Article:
Other side effects can include inflammation of the pancreas, low blood sugar levels, and kidney problems or kidney failure — although these are a lot less common.

Some users could also experience symptoms of allergic reactions including rash or itching, feeling dizzy, elevated heartbeat, problems breathing or swallowing, and swelling of the face, lips, tongue or throat.

The most common side effects of Ozempic are [8]:

Like Mounjaro, Ozempic can also cause more serious issues (although rarer) including thyroid tumours or cancer, changes in vision, pancreatitis, low blood sugar levels, kidney issues, gallbladder problems and severe allergic reactions.

Can you take Mounjaro and Ozempic together?

It is not recommended to take more than one GLP-1 medication at a time.

These drugs can also interact with other medications you might be taking, so it is always best to speak with your doctor and make sure they are aware of all of your medications and any other health conditions before you begin taking a new drug.

Can you switch from Ozempic to Mounjaro?

As long as you are doing so under the guidance of a doctor, it is generally safe to switch from one medication to another, as long as you can tolerate the new one.

If you are switching, it is best to stop taking one type of medication, and then start the new type one week later to make sure you are not going over the maximum weekly dose of the active ingredient or GLP-1 agonist [9].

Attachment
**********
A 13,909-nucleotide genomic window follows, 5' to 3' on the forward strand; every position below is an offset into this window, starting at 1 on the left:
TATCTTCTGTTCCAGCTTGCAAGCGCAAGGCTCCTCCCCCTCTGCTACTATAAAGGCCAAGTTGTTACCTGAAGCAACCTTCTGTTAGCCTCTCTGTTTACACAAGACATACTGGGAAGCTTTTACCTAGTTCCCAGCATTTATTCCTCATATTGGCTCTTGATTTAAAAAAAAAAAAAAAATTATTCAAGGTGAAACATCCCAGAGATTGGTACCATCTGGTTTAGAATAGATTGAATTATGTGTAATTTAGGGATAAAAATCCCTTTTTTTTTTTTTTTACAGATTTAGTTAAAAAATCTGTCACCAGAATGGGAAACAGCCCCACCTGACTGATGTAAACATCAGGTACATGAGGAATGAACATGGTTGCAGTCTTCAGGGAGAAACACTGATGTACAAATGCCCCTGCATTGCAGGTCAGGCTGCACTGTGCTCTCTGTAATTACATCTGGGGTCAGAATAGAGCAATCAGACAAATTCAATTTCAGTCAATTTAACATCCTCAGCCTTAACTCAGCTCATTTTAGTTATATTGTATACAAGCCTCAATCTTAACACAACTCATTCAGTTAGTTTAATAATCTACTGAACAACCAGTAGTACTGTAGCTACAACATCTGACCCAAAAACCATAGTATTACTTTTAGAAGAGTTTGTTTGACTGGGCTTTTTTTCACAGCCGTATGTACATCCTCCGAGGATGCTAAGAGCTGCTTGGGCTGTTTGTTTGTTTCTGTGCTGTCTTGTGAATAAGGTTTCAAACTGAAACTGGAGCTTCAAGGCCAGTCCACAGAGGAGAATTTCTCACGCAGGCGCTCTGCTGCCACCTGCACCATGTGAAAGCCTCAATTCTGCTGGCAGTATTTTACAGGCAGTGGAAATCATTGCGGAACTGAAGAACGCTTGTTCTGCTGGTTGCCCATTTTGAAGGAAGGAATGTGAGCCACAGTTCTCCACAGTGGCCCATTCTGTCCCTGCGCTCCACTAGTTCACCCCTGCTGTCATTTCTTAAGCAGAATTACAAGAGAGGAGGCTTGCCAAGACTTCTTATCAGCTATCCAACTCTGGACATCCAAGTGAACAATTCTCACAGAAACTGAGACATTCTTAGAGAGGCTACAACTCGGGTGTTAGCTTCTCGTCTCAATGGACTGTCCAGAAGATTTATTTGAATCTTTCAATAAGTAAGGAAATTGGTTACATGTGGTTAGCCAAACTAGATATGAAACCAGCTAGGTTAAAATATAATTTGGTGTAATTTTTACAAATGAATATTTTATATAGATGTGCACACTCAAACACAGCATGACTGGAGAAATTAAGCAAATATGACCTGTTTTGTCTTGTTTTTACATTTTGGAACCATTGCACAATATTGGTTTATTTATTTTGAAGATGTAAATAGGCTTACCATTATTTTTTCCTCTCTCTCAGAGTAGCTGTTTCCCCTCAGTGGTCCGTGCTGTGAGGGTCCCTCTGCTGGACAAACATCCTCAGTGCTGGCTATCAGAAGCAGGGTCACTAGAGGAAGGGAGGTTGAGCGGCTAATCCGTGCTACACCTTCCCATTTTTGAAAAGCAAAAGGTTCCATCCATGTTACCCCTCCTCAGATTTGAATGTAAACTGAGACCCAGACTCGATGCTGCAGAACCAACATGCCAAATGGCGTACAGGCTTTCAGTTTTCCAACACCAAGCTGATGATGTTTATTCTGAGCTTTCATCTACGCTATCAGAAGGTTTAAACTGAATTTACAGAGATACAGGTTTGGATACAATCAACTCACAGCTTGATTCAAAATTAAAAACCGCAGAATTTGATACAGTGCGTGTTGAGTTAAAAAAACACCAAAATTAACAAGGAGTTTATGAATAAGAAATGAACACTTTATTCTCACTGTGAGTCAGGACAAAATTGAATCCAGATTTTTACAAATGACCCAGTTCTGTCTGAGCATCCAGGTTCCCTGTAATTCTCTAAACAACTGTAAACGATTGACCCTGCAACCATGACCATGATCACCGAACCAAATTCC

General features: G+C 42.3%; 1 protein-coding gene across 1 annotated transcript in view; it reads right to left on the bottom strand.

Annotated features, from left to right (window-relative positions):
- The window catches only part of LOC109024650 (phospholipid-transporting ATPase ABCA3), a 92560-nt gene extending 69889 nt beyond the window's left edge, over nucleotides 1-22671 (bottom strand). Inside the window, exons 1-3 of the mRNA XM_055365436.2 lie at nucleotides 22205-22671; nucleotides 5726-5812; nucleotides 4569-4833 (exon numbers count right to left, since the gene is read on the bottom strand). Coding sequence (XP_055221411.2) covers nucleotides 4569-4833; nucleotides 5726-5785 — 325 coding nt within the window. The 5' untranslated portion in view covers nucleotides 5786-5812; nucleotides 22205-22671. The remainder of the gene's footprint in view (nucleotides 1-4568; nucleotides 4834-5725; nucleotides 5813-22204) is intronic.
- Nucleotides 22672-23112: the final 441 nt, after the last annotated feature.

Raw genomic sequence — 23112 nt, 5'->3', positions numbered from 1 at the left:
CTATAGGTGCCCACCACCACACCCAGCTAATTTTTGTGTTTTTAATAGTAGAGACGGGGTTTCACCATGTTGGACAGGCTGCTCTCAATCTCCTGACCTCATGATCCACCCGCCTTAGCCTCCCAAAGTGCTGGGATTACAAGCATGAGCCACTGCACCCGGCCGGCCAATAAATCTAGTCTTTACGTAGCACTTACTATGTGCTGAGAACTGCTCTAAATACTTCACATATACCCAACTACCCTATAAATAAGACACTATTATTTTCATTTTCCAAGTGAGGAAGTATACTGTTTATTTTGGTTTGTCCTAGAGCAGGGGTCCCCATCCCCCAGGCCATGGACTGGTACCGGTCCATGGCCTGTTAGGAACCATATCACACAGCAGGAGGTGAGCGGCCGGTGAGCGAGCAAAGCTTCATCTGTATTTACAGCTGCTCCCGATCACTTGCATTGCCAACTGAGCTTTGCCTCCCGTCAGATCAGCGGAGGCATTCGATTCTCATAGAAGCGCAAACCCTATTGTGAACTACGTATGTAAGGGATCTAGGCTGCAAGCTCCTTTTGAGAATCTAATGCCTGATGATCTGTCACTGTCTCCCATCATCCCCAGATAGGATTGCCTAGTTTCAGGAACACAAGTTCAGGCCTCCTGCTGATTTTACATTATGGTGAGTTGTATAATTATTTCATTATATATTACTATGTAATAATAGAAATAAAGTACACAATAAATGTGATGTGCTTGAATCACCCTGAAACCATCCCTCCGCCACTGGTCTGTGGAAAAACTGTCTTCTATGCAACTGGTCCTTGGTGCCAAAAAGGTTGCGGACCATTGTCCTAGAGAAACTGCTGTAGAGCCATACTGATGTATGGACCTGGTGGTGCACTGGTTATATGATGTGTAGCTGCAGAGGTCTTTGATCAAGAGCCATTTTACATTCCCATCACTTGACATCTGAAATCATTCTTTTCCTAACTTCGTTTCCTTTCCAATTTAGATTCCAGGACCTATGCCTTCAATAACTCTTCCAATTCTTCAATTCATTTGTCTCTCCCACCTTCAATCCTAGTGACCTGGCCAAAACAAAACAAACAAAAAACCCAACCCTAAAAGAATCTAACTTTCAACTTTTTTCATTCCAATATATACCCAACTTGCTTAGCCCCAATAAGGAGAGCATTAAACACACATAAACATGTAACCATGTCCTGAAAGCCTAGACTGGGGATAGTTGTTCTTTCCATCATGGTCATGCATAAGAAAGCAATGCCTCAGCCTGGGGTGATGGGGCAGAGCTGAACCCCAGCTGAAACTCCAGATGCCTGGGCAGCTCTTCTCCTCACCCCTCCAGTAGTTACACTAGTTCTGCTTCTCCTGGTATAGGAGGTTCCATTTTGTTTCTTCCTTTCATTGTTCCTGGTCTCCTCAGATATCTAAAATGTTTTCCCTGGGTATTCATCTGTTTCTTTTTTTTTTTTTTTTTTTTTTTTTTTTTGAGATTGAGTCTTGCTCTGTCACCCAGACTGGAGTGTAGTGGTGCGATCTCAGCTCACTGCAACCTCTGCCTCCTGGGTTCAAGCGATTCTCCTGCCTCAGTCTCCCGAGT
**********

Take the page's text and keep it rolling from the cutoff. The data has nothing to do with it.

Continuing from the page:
If you have had an adverse reaction previously, you may want to wait longer before starting the new medication.

How do I know which weight loss medication is right for me?

Figuring out which medication is right for you, or going to a doctor and asking for a GLP-1 medication might be a little overwhelming.

This is where a programme like Juniper's Weight Reset is especially helpful. The programme begins with a quiz to assess your health and needs, and prescribers will then assess your eligibility to make sure you are a suitable candidate for the medication.

We offer Mounjaro and Wegovy as medication options (pre-orders for Mounjaro are available now for delivery in March).

The Weight Reset Programme will also help you learn sustainable nutritional, exercise and lifestyle choices to form habits that actually stick.

You can track your progress, interact with our community, and have unlimited consultations with our health experts to help you along your journey to lose weight.

Weight loss and prioritising your health can be difficult, and the prospect of making long-term changes might be daunting but remember: you don't have to do it alone.

Image credit: Getty Images